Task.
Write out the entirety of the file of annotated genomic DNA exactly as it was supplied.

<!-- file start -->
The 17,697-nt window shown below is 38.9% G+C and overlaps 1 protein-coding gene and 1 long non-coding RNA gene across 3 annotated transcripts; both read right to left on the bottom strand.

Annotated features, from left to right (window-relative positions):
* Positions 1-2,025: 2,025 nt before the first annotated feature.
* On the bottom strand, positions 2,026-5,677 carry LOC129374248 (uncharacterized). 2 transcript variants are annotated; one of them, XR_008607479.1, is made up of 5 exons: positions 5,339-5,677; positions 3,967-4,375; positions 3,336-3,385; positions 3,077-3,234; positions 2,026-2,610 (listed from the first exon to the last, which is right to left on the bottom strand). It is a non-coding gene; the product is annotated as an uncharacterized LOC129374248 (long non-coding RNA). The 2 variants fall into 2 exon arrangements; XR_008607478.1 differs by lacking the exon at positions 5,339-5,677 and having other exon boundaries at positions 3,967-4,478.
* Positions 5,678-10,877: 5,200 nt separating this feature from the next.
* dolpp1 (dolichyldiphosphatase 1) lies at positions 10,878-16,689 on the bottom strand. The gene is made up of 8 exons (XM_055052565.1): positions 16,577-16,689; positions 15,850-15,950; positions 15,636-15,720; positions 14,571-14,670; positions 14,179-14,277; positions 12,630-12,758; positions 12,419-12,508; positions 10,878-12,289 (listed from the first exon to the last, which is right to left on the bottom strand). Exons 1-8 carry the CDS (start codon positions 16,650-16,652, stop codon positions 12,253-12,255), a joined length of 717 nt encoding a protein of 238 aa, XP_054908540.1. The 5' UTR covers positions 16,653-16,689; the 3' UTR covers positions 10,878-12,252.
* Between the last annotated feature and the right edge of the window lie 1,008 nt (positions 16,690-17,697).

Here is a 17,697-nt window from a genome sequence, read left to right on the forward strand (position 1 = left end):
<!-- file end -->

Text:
The 17,697-nt window shown below is 38.9% G+C and overlaps 1 protein-coding gene and 1 long non-coding RNA gene across 3 annotated transcripts; both read right to left on the bottom strand.

Annotated features, from left to right (window-relative positions):
* Positions 1-2,025: 2,025 nt before the first annotated feature.
* On the bottom strand, positions 2,026-5,677 carry LOC129374248 (uncharacterized). 2 transcript variants are annotated; one of them, XR_008607479.1, is made up of 5 exons: positions 5,339-5,677; positions 3,967-4,375; positions 3,336-3,385; positions 3,077-3,234; positions 2,026-2,610 (listed from the first exon to the last, which is right to left on the bottom strand). It is a non-coding gene; the product is annotated as an uncharacterized LOC129374248 (long non-coding RNA). The 2 variants fall into 2 exon arrangements; XR_008607478.1 differs by lacking the exon at positions 5,339-5,677 and having other exon boundaries at positions 3,967-4,478.
* Positions 5,678-10,877: 5,200 nt separating this feature from the next.
* dolpp1 (dolichyldiphosphatase 1) lies at positions 10,878-16,689 on the bottom strand. The gene is made up of 8 exons (XM_055052565.1): positions 16,577-16,689; positions 15,850-15,950; positions 15,636-15,720; positions 14,571-14,670; positions 14,179-14,277; positions 12,630-12,758; positions 12,419-12,508; positions 10,878-12,289 (listed from the first exon to the last, which is right to left on the bottom strand). Exons 1-8 carry the CDS (start codon positions 16,650-16,652, stop codon positions 12,253-12,255), a joined length of 717 nt encoding a protein of 238 aa, XP_054908540.1. The 5' UTR covers positions 16,653-16,689; the 3' UTR covers positions 10,878-12,252.
* Between the last annotated feature and the right edge of the window lie 1,008 nt (positions 16,690-17,697).

Here is a 17,697-nt window from a genome sequence, read left to right on the forward strand (position 1 = left end):